# Projectile problem find angles

• mac227
In summary: OK, you're right. It's v=dx/dt, so x=vt. I am having a brain cramp tonight. Sorry.OK, so when you solve for t, you get a function of theta. I believe that the function is:t(theta)=(91.4m)/(v*cos(theta)). Now, plug this into the equation of motion in the y direction and solve for the angle."In summary, the problem involves a rifle that is 'sighted in' for a 91.4-meter target and has a muzzle speed of 596 m/s. There are two possible angles, θ1 and θ2, between the rifle barrel and the horizontal that will allow the bullet
mac227

## Homework Statement

The drawing shows an exaggerated view of a rifle that has been ‘sighted in' for a 91.4-meter target. If the muzzle speed of the bullet is v0 = 596 m/s, there are the two possible angles θ1 and θ2 between the rifle barrel and the horizontal such that the bullet will hit the target. One of these angles is so large that it is never used in target shooting. Give your answers as (a) the smaller angle and (b) the larger angle.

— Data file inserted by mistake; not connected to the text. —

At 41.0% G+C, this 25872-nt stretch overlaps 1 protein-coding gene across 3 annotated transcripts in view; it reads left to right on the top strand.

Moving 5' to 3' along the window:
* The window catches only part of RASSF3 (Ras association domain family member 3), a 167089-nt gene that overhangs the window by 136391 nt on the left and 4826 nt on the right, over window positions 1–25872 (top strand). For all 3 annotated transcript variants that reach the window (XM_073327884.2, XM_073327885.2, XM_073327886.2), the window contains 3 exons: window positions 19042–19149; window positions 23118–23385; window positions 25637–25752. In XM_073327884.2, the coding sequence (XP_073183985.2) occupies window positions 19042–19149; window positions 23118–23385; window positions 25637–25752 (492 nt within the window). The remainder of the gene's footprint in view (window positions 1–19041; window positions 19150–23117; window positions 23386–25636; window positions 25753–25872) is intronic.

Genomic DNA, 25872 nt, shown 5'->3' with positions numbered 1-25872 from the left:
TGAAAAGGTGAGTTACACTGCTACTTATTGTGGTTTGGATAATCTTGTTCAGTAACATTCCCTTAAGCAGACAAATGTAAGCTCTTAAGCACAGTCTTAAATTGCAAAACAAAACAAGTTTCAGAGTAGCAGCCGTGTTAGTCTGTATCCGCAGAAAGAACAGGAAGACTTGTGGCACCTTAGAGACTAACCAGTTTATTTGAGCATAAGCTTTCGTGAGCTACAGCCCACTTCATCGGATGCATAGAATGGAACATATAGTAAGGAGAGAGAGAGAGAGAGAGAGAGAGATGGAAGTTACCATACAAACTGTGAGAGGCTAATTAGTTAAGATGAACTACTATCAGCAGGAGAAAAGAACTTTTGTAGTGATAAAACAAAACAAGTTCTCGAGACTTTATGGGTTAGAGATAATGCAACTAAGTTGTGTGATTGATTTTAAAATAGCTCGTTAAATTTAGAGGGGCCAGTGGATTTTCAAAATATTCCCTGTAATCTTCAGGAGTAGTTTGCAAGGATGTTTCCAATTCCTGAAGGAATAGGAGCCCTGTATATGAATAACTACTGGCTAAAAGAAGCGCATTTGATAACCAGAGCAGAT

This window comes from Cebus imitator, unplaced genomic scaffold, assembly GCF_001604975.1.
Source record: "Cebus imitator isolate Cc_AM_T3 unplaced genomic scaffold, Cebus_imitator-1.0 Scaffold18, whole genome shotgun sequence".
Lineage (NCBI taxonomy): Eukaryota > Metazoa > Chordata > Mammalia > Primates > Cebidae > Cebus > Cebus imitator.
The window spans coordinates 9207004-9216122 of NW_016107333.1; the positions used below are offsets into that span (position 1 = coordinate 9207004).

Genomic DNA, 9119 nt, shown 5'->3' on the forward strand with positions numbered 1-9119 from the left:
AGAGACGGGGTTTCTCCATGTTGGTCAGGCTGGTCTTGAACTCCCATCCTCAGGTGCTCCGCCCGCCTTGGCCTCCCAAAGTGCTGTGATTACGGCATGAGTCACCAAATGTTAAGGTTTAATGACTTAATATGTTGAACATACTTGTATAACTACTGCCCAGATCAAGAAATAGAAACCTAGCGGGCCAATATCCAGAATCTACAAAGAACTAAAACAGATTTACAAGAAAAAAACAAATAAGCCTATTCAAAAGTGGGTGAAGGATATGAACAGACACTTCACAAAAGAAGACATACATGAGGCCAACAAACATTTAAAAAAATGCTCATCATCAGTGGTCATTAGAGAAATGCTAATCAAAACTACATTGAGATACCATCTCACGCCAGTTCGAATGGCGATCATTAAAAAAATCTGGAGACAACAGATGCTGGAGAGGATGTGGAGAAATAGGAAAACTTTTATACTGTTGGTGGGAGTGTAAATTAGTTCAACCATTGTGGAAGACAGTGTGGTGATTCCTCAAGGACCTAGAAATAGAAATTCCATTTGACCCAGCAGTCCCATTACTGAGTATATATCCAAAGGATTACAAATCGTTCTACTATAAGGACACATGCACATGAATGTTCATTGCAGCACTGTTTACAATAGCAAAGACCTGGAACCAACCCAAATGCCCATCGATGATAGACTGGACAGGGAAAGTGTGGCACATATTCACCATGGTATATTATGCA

(Hint: The following trigonometric identity may be useful: 2 sinθ cosθ = sin 2θ.)

## The Attempt at a Solution

I have no idea how to begin this problem!

I know that vox=vcosθ and voy=vsinθ but do not have sufficient info to begin?

x= 91.4
v=596
ax=0
vx=vox
ay=-9.8 (when going up where voy=? and vy= 0) ay = 9.8 (when voy=0 and vy=?)

I think i need to start off by calculating the time it takes for bullet to reach peak?

You need to use the fact that you know the displacement at the moment the bullet hits the target. If you can get formulas for displacement versus time, you can use that to find the angle.